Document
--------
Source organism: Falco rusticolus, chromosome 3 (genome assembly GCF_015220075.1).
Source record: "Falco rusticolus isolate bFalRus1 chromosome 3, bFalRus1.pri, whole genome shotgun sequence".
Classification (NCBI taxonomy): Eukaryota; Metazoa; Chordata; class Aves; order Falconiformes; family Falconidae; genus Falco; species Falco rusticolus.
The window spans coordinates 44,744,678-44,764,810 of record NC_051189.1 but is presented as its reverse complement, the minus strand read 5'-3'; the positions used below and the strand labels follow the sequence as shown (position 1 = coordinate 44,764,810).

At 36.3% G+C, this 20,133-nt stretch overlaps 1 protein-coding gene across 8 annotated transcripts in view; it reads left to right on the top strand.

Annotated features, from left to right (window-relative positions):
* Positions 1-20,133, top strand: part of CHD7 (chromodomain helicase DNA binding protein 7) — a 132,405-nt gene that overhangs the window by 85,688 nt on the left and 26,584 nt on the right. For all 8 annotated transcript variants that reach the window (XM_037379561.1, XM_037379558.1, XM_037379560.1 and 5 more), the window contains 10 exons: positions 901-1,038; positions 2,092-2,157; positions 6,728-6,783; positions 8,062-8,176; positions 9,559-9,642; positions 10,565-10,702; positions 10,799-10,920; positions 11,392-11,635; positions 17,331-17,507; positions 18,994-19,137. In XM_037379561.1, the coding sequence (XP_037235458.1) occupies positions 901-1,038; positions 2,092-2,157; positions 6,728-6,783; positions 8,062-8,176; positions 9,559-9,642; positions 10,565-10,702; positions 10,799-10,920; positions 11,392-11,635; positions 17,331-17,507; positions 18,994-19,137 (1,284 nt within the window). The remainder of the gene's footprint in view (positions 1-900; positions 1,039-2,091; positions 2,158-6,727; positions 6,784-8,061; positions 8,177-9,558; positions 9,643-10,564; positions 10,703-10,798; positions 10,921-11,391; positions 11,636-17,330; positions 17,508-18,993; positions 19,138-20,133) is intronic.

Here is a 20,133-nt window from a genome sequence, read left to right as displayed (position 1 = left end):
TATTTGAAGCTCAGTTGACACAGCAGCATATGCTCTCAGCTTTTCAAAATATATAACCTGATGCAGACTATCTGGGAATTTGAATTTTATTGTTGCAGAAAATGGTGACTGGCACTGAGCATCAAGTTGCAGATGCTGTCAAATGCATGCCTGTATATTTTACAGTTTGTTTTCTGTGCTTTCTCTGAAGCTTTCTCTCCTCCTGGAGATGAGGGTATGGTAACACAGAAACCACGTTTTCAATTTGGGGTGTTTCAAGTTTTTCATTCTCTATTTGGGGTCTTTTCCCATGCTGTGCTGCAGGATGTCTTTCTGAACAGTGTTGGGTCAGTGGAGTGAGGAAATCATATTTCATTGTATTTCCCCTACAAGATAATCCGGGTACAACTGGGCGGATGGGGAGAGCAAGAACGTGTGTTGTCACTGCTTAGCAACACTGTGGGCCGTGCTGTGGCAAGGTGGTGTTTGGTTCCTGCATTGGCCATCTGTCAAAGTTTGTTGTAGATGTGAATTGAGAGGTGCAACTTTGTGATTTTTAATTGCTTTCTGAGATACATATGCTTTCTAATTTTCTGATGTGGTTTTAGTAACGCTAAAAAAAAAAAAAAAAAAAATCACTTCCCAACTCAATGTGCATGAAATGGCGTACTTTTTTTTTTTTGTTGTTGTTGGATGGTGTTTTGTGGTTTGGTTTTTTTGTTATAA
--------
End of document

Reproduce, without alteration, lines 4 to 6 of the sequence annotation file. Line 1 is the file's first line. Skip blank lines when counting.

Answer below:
The window spans coordinates 44,744,678-44,764,810 of record NC_051189.1 but is presented as its reverse complement, the minus strand read 5'-3'; the positions used below and the strand labels follow the sequence as shown (position 1 = coordinate 44,764,810).

At 36.3% G+C, this 20,133-nt stretch overlaps 1 protein-coding gene across 8 annotated transcripts in view; it reads left to right on the top strand.

Annotated features, from left to right (window-relative positions):